Zweibel’s work in theoretical astrophysicist specializes in plasma astrophysics and focuses on evolution of astrophysical magnetic fields, interstellar astrophysics, star formation, cosmic rays and stellar physics.


Tulika Bose honored with Vilas Distinguished Achievement Professorship

Vilas Distinguished Achievement Professor Tulika Bose

Sixteen professors, including physics professor Tulika Bose, were named to Vilas Distinguished Achievement Professorships, an award recognizing distinguished scholarship as well as standout efforts in teaching and service. The professorship provides five years of flexible funding — two-thirds of which is provided by the Office of the Provost through the generosity of the Vilas trustees and one-third provided by the school or college whose dean nominated the winner. The awards are supported by the estate of professor, U.S. Senator and UW Regent William F. Vilas (1840-1908).

Jim Reardon wins WISCIENCE Lillian Tong Teaching Award

Each year, the University of Wisconsin–Madison recognizes outstanding academic staff members who have excelled in leadership, public service, research and teaching. These exceptional individuals bring the university’s mission to life and ensure that the Wisconsin Idea extends far beyond the campus and the state. Ten employees won awards this year, including Dr. Jim Reardon, Director of Undergraduate Program with the department of physics.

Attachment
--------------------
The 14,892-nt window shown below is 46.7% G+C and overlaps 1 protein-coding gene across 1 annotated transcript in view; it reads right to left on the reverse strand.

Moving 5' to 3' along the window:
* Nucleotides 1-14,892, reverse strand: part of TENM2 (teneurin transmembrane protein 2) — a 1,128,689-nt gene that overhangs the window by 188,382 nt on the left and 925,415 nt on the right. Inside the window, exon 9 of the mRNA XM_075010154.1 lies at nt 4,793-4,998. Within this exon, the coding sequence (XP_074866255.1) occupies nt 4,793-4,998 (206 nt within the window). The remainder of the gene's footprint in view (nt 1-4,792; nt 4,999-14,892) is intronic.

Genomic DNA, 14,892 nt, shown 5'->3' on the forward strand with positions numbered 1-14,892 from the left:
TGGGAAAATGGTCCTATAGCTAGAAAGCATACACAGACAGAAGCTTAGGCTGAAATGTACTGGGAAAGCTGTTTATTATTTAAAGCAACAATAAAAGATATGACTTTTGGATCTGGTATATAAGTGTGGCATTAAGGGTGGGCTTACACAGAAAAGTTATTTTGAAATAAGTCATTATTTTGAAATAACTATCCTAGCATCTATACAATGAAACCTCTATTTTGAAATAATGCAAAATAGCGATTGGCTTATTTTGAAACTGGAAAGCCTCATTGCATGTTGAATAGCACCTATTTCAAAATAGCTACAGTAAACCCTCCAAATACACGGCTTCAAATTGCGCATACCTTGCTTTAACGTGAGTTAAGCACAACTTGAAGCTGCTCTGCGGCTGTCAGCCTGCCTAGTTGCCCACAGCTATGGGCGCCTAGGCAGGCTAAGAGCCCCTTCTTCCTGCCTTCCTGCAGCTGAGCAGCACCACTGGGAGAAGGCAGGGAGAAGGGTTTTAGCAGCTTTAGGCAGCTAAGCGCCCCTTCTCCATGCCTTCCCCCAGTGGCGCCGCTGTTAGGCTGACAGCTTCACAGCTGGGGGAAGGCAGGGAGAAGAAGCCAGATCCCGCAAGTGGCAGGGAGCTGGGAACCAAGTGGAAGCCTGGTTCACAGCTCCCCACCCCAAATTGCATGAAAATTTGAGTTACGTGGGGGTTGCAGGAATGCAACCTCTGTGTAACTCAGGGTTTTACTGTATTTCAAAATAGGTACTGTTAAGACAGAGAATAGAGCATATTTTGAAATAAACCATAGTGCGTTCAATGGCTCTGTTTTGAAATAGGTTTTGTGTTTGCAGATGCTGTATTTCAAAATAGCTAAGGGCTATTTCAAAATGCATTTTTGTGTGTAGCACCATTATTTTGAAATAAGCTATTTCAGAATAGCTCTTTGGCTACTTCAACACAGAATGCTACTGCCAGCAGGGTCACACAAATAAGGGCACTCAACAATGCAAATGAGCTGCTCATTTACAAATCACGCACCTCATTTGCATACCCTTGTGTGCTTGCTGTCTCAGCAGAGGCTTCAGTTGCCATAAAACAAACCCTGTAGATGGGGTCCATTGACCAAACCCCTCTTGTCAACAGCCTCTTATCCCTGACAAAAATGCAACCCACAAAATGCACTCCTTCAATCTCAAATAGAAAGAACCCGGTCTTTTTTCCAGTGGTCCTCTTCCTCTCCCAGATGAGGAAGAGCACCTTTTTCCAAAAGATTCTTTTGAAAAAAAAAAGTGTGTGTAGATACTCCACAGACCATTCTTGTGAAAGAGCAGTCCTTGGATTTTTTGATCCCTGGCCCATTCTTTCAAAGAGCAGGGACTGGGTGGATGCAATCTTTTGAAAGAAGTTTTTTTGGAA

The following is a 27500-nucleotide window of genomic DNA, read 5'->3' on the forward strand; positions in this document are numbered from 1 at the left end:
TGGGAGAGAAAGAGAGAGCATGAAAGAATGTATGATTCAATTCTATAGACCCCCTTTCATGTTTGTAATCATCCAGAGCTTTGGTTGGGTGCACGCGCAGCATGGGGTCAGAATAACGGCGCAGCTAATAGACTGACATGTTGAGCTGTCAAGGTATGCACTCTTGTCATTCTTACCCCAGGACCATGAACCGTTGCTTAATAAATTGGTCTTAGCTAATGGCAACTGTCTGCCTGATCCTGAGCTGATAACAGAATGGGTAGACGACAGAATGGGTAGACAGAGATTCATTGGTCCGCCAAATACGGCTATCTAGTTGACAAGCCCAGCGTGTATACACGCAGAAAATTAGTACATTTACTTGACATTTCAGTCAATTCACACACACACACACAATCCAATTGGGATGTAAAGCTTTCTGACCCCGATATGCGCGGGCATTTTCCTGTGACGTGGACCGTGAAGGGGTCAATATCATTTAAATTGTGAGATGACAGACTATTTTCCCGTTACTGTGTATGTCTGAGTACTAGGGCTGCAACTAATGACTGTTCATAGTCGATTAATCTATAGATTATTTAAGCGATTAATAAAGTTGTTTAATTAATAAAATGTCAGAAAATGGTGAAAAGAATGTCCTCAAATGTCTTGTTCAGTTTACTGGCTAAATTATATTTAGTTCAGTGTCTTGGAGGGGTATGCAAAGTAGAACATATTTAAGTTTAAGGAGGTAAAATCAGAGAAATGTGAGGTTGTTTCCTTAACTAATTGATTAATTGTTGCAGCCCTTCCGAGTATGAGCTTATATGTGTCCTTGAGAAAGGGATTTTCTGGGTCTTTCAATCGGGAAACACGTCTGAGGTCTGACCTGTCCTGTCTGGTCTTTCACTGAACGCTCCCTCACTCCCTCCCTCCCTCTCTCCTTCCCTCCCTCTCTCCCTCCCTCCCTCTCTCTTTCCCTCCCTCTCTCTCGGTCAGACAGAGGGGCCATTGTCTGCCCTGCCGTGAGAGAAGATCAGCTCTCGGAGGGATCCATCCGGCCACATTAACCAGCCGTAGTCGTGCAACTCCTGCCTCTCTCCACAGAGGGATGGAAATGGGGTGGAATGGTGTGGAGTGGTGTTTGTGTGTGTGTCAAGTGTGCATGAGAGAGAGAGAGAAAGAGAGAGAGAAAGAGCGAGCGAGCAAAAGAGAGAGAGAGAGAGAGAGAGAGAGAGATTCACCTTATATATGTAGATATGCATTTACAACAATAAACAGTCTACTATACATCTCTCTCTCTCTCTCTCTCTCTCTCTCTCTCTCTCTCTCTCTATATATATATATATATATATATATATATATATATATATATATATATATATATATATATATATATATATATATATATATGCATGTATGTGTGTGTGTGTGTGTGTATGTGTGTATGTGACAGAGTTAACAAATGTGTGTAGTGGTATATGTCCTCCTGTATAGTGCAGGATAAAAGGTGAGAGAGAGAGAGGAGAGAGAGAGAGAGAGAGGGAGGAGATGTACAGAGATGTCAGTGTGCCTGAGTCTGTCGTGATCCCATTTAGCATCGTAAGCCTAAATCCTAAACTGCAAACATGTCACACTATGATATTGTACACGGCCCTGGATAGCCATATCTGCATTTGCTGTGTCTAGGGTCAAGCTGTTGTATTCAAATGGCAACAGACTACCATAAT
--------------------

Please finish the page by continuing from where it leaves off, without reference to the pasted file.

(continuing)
Jim Reardon’s love of running and his excellence as a physics instructor recently came together in the classroom in a big way with Physics 106: The Physics of Sports, a course he developed and now teaches. The new course applies physical principles to competitive sports, helping students better understand athletic performance. It’s proven exceptionally popular, attracting almost 140 students in only its third semester.

action shot of Jim Reardon teaching
Jim Reardon, director of undergraduate program in the Department of Physics at the University of Wisconsin–Madison, is pictured while teaching during a Physics 106 class held in Chamberlin Hall on March 20, 2024. Kaul is one of ten recipients of a 2024 Academic Staff Excellence Award (ASEA). (Photo by Bryce Richter / UW–Madison)

Reardon’s expertise at course development, his mastery at instruction and his exemplary support of teaching assistants have made him indispensable to the Physics Department. As director of the undergraduate program, he implemented standardized assessments in the department’s large introductory courses. This provided a baseline for successful course modifications and allowed nationwide peer assessment comparisons. As the administrator of the teaching assistant program, Reardon expertly matches the strengths of TAs with the needs of the department.

Reardon is no less valued in the classroom. Students routinely give him the highest of marks. Writes one, “I have never seen a professor or teacher work so effectively and patiently to ensure his students understood the information.”

“Jim is unique in his broad and ready grasp of the subject matter combined with a passion for teaching and making sure that ALL students have access to that subject matter.”

— Sharon Kahn, graduate program manager, Department of Physics

Bringing the Quantum to the Classical: A Hybrid Simulation of Supernova Neutrinos

By Daniel Heimsoth, Physics PhD student